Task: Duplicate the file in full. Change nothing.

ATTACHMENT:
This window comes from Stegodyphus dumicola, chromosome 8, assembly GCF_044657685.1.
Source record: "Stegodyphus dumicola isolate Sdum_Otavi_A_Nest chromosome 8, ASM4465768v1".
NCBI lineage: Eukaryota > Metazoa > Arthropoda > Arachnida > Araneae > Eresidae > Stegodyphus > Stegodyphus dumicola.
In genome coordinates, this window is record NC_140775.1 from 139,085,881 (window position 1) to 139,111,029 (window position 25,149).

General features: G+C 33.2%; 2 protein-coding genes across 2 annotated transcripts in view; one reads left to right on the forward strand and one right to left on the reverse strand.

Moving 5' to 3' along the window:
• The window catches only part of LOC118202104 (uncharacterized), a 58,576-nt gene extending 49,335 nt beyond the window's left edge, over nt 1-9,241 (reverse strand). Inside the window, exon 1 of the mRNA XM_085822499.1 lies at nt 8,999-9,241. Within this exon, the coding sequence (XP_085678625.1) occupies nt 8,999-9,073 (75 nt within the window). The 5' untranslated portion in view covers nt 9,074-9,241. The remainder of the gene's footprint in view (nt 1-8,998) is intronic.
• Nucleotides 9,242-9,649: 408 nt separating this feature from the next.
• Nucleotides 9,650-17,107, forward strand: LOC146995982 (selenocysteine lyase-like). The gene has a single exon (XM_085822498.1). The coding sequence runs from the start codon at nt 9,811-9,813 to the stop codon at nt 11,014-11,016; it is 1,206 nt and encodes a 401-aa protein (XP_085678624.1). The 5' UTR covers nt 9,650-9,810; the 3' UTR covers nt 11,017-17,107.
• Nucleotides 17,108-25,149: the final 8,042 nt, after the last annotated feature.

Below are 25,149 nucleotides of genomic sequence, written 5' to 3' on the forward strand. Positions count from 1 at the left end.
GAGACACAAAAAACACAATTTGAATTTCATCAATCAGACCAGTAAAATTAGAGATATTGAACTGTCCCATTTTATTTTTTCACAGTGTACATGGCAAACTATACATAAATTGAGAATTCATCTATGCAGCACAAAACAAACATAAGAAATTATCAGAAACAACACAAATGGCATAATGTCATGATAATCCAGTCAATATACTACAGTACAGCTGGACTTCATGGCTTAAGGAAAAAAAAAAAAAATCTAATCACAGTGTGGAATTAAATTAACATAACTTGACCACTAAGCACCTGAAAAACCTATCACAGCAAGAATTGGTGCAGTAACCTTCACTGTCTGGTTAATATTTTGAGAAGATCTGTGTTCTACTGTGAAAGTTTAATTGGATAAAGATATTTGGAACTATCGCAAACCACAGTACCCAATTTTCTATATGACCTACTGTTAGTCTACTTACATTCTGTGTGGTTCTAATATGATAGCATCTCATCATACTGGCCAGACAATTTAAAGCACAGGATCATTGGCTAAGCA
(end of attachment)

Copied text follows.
This window comes from Stegodyphus dumicola, chromosome 8, assembly GCF_044657685.1.
Source record: "Stegodyphus dumicola isolate Sdum_Otavi_A_Nest chromosome 8, ASM4465768v1".
NCBI lineage: Eukaryota > Metazoa > Arthropoda > Arachnida > Araneae > Eresidae > Stegodyphus > Stegodyphus dumicola.
In genome coordinates, this window is record NC_140775.1 from 139,085,881 (window position 1) to 139,111,029 (window position 25,149).

General features: G+C 33.2%; 2 protein-coding genes across 2 annotated transcripts in view; one reads left to right on the forward strand and one right to left on the reverse strand.

Moving 5' to 3' along the window:
• The window catches only part of LOC118202104 (uncharacterized), a 58,576-nt gene extending 49,335 nt beyond the window's left edge, over nt 1-9,241 (reverse strand). Inside the window, exon 1 of the mRNA XM_085822499.1 lies at nt 8,999-9,241. Within this exon, the coding sequence (XP_085678625.1) occupies nt 8,999-9,073 (75 nt within the window). The 5' untranslated portion in view covers nt 9,074-9,241. The remainder of the gene's footprint in view (nt 1-8,998) is intronic.
• Nucleotides 9,242-9,649: 408 nt separating this feature from the next.
• Nucleotides 9,650-17,107, forward strand: LOC146995982 (selenocysteine lyase-like). The gene has a single exon (XM_085822498.1). The coding sequence runs from the start codon at nt 9,811-9,813 to the stop codon at nt 11,014-11,016; it is 1,206 nt and encodes a 401-aa protein (XP_085678624.1). The 5' UTR covers nt 9,650-9,810; the 3' UTR covers nt 11,017-17,107.
• Nucleotides 17,108-25,149: the final 8,042 nt, after the last annotated feature.

Below are 25,149 nucleotides of genomic sequence, written 5' to 3' on the forward strand. Positions count from 1 at the left end.
GAGACACAAAAAACACAATTTGAATTTCATCAATCAGACCAGTAAAATTAGAGATATTGAACTGTCCCATTTTATTTTTTCACAGTGTACATGGCAAACTATACATAAATTGAGAATTCATCTATGCAGCACAAAACAAACATAAGAAATTATCAGAAACAACACAAATGGCATAATGTCATGATAATCCAGTCAATATACTACAGTACAGCTGGACTTCATGGCTTAAGGAAAAAAAAAAAAAATCTAATCACAGTGTGGAATTAAATTAACATAACTTGACCACTAAGCACCTGAAAAACCTATCACAGCAAGAATTGGTGCAGTAACCTTCACTGTCTGGTTAATATTTTGAGAAGATCTGTGTTCTACTGTGAAAGTTTAATTGGATAAAGATATTTGGAACTATCGCAAACCACAGTACCCAATTTTCTATATGACCTACTGTTAGTCTACTTACATTCTGTGTGGTTCTAATATGATAGCATCTCATCATACTGGCCAGACAATTTAAAGCACAGGATCATTGGCTAAGCA